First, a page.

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Philosophy of Science

(36 lectures, 30 minutes/lecture)


Course No. 4100
Taught by Jeffrey L. Kasser
North Carolina State University
Ph.D., University of Michigan, Ann Arbor

Course Lecture Titles:


01. Science and Philosophy
02. Popper and the Problem of Demarcation
03. Further Thoughts on Demarcation
04. Einstein, Measurement, and Meaning
05. Classical Empiricism
06. Logical Positivism and Verifiability
07. Logical Positivism, Science, and Meaning
08. Holism
09. Discovery and Justification
10. Induction as Illegitimate
11. Some Solutions and a New Riddle
12. Instances and Consequences
13. Kuhn and the Challenge of History
14. Revolutions and Rationality
15. Assessment of Kuhn
16. For and Against Method
17. Sociology, Postmodernism, and Science Wars
18. (How) Does Science Explain?
19. Putting the Cause Back in "Because"
20. Probability, Pragmatics, and Unification
21. Laws and Regularities
22. Laws and Necessity
23. Reduction and Progress
24. Reduction and Physicalism
25. New Views of Meaning and Reference
26. Scientific Realism
27. Success, Experience, and Explanation
28. Realism and Naturalism
29. Values and Objectivity
30. Probability
31. Bayesianism
32. Problems with Bayesianism
33. Entropy and Explanation
34. Species and Reality
35. The Elimination of Persons?
36. Philosophy and Science

"Science can't be free of philosophy any more than baseball can be free of physi
cs." With this bold intellectual swing for the fences, philosopher Jeffrey L. Ka
sser launches an ambitious and exciting inquiry into what makes science science,
using the tools of philosophy to ask:
Why is science so successful?
Is there such a thing as the scientific method?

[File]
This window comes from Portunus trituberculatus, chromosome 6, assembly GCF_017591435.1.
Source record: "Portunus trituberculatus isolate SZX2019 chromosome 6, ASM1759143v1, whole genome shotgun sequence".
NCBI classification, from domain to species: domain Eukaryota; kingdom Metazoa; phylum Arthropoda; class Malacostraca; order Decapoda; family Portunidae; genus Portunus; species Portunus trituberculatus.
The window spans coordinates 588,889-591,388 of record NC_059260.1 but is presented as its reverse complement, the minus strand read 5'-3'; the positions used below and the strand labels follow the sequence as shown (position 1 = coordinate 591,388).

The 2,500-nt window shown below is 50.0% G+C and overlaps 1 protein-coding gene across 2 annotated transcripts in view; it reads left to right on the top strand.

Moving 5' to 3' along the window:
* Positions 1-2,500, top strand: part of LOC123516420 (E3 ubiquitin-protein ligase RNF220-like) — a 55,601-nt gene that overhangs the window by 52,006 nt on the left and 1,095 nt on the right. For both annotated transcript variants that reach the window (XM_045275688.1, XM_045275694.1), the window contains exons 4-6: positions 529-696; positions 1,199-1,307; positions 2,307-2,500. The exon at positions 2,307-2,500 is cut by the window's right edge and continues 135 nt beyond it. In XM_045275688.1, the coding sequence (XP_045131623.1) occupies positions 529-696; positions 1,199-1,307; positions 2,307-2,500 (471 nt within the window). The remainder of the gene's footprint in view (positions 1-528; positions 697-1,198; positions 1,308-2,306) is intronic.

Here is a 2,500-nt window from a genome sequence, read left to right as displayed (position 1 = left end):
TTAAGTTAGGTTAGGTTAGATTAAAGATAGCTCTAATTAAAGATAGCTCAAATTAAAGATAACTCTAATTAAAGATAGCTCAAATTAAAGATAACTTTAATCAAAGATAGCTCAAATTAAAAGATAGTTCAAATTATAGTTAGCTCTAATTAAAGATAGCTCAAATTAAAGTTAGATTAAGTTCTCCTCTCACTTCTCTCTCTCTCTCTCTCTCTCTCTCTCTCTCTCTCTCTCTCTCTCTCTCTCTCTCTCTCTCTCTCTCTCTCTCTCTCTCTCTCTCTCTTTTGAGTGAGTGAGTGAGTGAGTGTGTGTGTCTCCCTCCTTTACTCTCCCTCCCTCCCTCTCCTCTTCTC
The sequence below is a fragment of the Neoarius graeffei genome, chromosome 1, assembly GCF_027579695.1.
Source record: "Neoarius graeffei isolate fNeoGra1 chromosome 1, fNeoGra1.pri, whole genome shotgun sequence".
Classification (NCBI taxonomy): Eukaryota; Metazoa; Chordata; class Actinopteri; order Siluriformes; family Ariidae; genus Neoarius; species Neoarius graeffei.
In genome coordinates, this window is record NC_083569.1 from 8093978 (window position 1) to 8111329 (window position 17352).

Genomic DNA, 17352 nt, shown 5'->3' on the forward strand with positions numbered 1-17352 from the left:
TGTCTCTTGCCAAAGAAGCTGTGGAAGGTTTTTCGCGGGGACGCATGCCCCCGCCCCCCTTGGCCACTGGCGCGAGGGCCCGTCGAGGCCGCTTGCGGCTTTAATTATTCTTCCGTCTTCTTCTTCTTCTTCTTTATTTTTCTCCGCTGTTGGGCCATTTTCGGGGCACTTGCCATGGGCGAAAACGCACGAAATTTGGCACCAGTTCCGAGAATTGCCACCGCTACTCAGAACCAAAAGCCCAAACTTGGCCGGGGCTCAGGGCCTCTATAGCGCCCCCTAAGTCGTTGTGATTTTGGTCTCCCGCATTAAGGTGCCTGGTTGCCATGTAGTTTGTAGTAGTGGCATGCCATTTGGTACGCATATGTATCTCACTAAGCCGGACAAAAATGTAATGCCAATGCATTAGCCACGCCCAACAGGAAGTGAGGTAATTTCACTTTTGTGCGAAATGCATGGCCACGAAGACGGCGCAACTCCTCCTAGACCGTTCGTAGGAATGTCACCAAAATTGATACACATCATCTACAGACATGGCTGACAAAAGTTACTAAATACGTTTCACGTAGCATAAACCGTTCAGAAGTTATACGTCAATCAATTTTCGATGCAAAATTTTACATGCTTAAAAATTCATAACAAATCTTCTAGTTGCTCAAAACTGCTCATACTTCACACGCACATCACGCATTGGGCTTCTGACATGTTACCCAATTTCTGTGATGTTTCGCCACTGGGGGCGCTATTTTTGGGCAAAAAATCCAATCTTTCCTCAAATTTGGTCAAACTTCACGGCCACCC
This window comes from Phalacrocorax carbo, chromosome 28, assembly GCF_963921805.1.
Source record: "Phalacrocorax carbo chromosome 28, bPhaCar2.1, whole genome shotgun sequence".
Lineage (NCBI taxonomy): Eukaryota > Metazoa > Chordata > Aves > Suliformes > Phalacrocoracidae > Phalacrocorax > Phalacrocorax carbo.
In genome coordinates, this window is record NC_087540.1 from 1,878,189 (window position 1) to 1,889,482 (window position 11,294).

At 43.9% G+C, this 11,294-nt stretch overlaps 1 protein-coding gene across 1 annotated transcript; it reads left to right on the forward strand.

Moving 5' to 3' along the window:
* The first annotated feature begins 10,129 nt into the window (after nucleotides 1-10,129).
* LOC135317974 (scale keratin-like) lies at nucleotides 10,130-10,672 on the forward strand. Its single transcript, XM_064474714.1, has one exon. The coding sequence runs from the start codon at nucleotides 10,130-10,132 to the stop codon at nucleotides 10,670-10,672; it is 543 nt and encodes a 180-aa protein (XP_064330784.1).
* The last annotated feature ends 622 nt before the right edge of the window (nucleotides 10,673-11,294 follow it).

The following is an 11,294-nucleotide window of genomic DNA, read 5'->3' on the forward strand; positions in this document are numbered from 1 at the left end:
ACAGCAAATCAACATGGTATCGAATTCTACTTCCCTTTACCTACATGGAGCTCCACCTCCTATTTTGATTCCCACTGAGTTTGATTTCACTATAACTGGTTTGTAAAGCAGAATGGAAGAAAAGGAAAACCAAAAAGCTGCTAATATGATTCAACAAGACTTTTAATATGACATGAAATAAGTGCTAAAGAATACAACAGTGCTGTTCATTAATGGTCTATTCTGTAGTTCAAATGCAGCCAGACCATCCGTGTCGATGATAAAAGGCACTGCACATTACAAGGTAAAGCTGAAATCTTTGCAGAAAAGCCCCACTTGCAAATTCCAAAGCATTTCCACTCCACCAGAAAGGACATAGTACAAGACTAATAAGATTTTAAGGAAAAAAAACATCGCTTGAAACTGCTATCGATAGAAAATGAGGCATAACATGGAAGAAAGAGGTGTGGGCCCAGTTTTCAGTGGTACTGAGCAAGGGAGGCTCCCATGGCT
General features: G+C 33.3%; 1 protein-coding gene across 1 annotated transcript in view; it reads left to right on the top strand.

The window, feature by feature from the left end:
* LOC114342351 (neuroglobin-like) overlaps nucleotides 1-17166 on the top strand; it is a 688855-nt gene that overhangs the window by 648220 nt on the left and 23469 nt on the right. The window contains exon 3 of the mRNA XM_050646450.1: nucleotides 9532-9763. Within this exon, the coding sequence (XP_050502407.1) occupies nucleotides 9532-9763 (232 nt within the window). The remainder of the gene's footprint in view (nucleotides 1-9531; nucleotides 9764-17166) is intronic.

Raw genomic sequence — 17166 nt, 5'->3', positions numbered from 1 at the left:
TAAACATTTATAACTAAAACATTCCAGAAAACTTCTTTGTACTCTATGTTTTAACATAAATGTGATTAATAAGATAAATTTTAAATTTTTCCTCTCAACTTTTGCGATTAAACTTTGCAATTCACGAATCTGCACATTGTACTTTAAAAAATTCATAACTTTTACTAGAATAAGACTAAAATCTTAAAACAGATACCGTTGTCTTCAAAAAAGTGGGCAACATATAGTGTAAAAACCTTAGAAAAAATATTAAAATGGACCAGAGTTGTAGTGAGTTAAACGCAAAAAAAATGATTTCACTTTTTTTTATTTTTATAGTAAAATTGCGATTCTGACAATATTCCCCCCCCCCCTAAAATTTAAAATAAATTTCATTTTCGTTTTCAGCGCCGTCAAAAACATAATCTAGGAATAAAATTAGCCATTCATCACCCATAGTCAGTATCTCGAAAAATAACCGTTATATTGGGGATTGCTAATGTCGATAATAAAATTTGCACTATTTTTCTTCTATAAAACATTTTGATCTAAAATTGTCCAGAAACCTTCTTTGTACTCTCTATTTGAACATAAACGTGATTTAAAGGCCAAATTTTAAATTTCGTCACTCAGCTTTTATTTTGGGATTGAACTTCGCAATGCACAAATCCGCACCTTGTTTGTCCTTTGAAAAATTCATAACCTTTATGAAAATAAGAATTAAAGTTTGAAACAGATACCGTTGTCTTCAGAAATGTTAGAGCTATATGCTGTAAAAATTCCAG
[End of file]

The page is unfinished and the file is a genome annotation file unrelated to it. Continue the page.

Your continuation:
How do we distinguish science from pseudoscience?
Is science rational, cumulative, and progressive?
Focusing his investigation on the vigorous debate over the nature of science tha
t unfolded during the past 100 years, Professor Kasser covers important philosop
hers such as Karl Popper, W. V. Quine, Thomas Kuhn, Paul Feyerabend, Imre Lakato
s, Carl Hempel, Nelson Goodman, and Bas van Fraassen.
All of these thinkers responded in one way or another to logical positivism, the
dominant movement influencing the philosophy of science during the first half o
f the 20 th century. Logical positivism attempted to ground science exclusively
in what could be known through direct experience and logic.
It sounds reasonable, but logical positivism proved to be riddled with serious p
roblems, and its eventual demise is an object lesson in how truly difficult it i
s perhaps impossible to secure the logical foundations of a subject that seems so un
assailably logical: science.
A Surprisingly Practical Field
The philosophy of science can be abstract and theoretical, but it is also surpri
singly practical. Assumptions about the nature of science affect such contempora
ry debates as:
Which research gets funded
What topics qualify as science in elementary and high school classrooms
What is considered legitimate and ethical medical care
What and whether treatments are reimbursed by insurance companies.
Science plays a pivotal role in our society, and a rigorous study of its philoso
phical foundations sheds light on the ideas, methods, institutions, and habits o
f mind that have so astonishingly and successfully transformed our world.
Philosophy Made Accessible
In 36 half-hour lectures, Dr. Kasser takes you step by step through a host of ph
ilosophical arguments that illuminate important aspects of science. His goal is
"to leave you puzzled in articulate and productive ways" a mission at which he has
compiled an impressive track record, as evidenced by such honors as the prestig
ious Senior Class Charles Bassett Teaching Award at Colby College.
In reporting this award, Colby Magazine cited the following testimonial from a s
tudent: "Jeff makes difficult material accessible better than anyone else from w
hom I've taken a class. After one of Jeff's classes, students feel as though the
y have conducted a complete study, not just a survey of scattered ideas."
Slaying Philosophical Dragons or Wounding Them?
One example of how even the most promising approach to science is beset with unf
oreseeable problems involves the favorite philosopher of many working scientists
: Karl Popper. People from all walks of life are familiar with Popper's rule of
thumb for separating pseudoscience from science: If a theory can't be "falsified
" if there is no way to disprove it then it doesn't qualify as science.
Early in the course, you will learn that Popper came up with this formulation in